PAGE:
On Monday, the FDA authorized the Pfizer-BioNTech Covid-19 vaccine for children aged 12–15 years, and the CDC’s Advisory Committee for Immunization Practices is set to vote on its use in this age group on Wednesday. This comes at a time when the pandemic is raging outside our borders, and it’s already prompted debate over the ethics of vaccinating children in the United States when so many adults in Asia, Latin America, and Africa remain unvaccinated. This is a false equivalence and an unproductive conversation, unlikely to help either adults or children.
Yes, it is true that children rarely die from Covid-19 (although some do). Yes, it is true that most children are not hospitalized with Covid-19 (although many are, particularly those who are immunocompromised or with other underlying conditions). Older children transmit SARS-CoV-2 at rates similar to adults, and new data this week show children accounting for 24 percent of all new infections in the US (up from some 2 percent in April 2020), likely due to the success of our vaccination program in adults. A big unknown is whether children will suffer from long-term consequences (termed post-acute sequelae) of infection, given the typically mild symptoms in the acute phase. We do know that a small minority develop Multisystem Inflammatory Syndrome in Children, which can be life-threatening. As with any Covid-related topic, however, it is about more than just rates of infections and death. The mental health impact on children and adolescents is well documented as are their learning losses and the exit of women with children from the workforce. These are big problems that we have not yet even begun to address.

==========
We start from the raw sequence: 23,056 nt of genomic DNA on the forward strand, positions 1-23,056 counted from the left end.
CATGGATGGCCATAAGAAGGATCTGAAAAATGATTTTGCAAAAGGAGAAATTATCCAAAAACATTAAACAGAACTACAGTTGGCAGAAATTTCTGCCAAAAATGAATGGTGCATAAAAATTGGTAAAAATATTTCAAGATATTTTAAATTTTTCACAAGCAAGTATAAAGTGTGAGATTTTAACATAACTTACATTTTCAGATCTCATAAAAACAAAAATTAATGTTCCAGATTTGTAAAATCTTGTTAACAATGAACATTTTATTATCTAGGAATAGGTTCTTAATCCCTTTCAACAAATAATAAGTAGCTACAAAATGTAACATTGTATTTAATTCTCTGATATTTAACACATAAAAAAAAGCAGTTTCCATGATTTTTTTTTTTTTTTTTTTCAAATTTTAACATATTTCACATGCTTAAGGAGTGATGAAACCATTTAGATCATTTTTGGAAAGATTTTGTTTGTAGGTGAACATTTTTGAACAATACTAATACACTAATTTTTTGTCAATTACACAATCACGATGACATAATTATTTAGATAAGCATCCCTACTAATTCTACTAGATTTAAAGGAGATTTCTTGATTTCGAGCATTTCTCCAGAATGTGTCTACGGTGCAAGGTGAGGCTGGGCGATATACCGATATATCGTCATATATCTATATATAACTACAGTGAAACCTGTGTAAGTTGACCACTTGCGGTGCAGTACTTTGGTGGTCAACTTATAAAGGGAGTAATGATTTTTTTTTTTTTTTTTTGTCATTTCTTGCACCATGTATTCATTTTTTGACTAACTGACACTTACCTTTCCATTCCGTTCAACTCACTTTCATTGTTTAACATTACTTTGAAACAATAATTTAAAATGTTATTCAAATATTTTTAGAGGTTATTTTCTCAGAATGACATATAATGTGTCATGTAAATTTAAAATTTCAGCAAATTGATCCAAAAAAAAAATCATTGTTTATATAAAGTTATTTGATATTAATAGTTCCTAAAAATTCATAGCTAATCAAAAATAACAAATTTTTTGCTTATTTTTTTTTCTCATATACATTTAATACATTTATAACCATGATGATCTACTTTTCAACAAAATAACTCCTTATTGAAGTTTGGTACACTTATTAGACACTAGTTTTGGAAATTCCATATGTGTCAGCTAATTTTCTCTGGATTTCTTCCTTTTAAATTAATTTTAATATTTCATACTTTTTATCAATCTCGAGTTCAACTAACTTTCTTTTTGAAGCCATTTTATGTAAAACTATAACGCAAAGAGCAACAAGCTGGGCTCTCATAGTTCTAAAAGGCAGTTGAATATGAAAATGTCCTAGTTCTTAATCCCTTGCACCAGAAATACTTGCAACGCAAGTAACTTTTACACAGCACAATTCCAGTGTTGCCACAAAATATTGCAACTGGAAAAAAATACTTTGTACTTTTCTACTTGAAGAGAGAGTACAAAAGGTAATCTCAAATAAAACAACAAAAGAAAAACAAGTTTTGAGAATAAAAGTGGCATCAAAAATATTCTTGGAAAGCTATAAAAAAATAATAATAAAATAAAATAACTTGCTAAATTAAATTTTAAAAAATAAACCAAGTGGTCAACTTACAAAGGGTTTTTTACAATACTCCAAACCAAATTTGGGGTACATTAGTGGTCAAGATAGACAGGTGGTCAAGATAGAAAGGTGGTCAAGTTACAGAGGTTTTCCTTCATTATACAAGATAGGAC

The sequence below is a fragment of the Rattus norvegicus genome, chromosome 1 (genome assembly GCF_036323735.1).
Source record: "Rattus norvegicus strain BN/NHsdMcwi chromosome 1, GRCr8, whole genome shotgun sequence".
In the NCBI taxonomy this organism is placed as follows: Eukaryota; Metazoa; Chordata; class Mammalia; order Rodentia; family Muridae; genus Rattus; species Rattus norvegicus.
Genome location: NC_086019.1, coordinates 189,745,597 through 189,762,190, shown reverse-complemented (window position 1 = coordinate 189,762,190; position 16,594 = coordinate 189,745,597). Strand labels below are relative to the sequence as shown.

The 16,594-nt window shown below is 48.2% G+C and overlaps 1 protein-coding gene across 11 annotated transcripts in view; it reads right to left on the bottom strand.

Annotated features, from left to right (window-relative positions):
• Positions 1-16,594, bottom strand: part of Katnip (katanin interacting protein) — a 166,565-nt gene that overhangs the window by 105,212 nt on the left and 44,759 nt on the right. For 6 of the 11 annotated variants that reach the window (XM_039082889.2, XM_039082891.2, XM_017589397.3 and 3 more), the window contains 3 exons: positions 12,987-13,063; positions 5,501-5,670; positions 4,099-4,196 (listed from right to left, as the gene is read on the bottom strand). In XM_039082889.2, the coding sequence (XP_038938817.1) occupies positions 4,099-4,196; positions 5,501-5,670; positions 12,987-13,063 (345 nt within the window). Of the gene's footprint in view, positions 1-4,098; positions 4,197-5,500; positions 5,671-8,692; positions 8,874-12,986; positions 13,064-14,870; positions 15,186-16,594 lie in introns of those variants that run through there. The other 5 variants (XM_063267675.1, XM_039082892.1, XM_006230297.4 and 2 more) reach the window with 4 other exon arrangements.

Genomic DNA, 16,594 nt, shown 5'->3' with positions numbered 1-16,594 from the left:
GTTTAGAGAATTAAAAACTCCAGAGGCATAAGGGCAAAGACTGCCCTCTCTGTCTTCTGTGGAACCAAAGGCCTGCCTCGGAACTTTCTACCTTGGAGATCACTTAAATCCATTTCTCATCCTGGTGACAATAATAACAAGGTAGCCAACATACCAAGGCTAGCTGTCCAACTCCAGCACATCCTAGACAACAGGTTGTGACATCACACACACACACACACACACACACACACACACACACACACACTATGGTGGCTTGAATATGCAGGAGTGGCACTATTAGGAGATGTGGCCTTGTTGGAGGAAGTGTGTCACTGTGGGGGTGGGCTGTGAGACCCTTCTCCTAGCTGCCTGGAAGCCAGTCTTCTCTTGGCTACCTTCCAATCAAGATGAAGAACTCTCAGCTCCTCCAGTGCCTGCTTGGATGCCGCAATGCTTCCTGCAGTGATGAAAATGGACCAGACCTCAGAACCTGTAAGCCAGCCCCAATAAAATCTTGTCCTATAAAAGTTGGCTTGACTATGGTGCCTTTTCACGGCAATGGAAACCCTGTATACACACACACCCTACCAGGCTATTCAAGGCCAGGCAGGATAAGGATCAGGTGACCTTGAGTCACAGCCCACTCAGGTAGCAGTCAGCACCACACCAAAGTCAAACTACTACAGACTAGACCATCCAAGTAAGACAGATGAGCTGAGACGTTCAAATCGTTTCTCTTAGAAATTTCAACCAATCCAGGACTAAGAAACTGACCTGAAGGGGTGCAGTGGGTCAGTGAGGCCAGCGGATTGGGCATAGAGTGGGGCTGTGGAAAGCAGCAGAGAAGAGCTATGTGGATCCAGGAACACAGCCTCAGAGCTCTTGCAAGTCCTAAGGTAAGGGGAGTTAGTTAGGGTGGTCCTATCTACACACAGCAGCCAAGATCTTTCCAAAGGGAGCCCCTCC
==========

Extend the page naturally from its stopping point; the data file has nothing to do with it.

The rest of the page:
Ann Chahroudi, MD, Ph.D., is a pediatric infectious diseases physician. She directs the Center for Childhood Infections and Vaccines of Children's Healthcare of Atlanta and Emory University. The views expressed in this article do not represent those of her employers.
As a working parent of three healthy children (one vaccinated, one newly eligible, and one not yet eligible) with a comfortable income, good internet access, and local schools that are following science-based Covid-19 protocols, it is certainly tempting to think that my 15-year-old’s vaccine doses would be better off elsewhere. Is that actually a useful question? As a starting point, for example, the Pfizer-BioNTech vaccine is not currently approved for use in India, although this may certainly change. We know that India needs oxygen, PPE, and other medical supplies and there are many ways Americans can and should donate to this effort. The Lancet Covid-19 Commission India Task Force calls for a series of actions to contain infections that includes, among other steps, a vaccination campaign of 5 million doses per day targeting those over 45 years of age. They estimate that current production in India could meet half of that goal, with significantly increased capacity possible if the financial resources and raw materials are made available. This effort is likely to lead to much greater long-term benefit for India than the less than four days-worth of Pfizer-BioNTech vaccines (at 5 million doses per day) that would be contributed if all 17 million 12–15-year-olds in the US forgo immunization.